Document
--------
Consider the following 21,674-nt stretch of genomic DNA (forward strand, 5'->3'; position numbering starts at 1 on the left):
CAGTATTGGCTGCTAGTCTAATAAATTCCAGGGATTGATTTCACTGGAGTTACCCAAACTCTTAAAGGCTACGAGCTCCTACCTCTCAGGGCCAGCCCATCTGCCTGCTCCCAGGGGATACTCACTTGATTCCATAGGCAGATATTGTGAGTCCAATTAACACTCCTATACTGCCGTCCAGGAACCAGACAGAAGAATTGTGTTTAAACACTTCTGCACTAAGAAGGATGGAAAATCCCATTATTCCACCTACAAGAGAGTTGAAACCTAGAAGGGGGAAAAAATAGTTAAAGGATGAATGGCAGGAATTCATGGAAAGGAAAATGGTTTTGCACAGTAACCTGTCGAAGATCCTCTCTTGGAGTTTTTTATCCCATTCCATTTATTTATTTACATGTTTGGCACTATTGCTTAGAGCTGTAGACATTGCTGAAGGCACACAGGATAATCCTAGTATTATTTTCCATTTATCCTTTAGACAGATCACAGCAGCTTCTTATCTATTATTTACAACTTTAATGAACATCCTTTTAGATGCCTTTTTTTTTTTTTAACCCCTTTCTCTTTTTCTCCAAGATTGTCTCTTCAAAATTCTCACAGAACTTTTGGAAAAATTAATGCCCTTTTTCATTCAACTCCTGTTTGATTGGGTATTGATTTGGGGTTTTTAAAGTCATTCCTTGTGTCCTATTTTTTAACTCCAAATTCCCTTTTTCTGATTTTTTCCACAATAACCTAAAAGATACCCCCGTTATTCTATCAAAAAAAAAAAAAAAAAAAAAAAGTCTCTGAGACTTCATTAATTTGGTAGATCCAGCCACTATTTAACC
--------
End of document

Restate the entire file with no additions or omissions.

Consider the following 21,674-nt stretch of genomic DNA (forward strand, 5'->3'; position numbering starts at 1 on the left):
CAGTATTGGCTGCTAGTCTAATAAATTCCAGGGATTGATTTCACTGGAGTTACCCAAACTCTTAAAGGCTACGAGCTCCTACCTCTCAGGGCCAGCCCATCTGCCTGCTCCCAGGGGATACTCACTTGATTCCATAGGCAGATATTGTGAGTCCAATTAACACTCCTATACTGCCGTCCAGGAACCAGACAGAAGAATTGTGTTTAAACACTTCTGCACTAAGAAGGATGGAAAATCCCATTATTCCACCTACAAGAGAGTTGAAACCTAGAAGGGGGAAAAAATAGTTAAAGGATGAATGGCAGGAATTCATGGAAAGGAAAATGGTTTTGCACAGTAACCTGTCGAAGATCCTCTCTTGGAGTTTTTTATCCCATTCCATTTATTTATTTACATGTTTGGCACTATTGCTTAGAGCTGTAGACATTGCTGAAGGCACACAGGATAATCCTAGTATTATTTTCCATTTATCCTTTAGACAGATCACAGCAGCTTCTTATCTATTATTTACAACTTTAATGAACATCCTTTTAGATGCCTTTTTTTTTTTTTAACCCCTTTCTCTTTTTCTCCAAGATTGTCTCTTCAAAATTCTCACAGAACTTTTGGAAAAATTAATGCCCTTTTTCATTCAACTCCTGTTTGATTGGGTATTGATTTGGGGTTTTTAAAGTCATTCCTTGTGTCCTATTTTTTAACTCCAAATTCCCTTTTTCTGATTTTTTCCACAATAACCTAAAAGATACCCCCGTTATTCTATCAAAAAAAAAAAAAAAAAAAAAAAGTCTCTGAGACTTCATTAATTTGGTAGATCCAGCCACTATTTAACC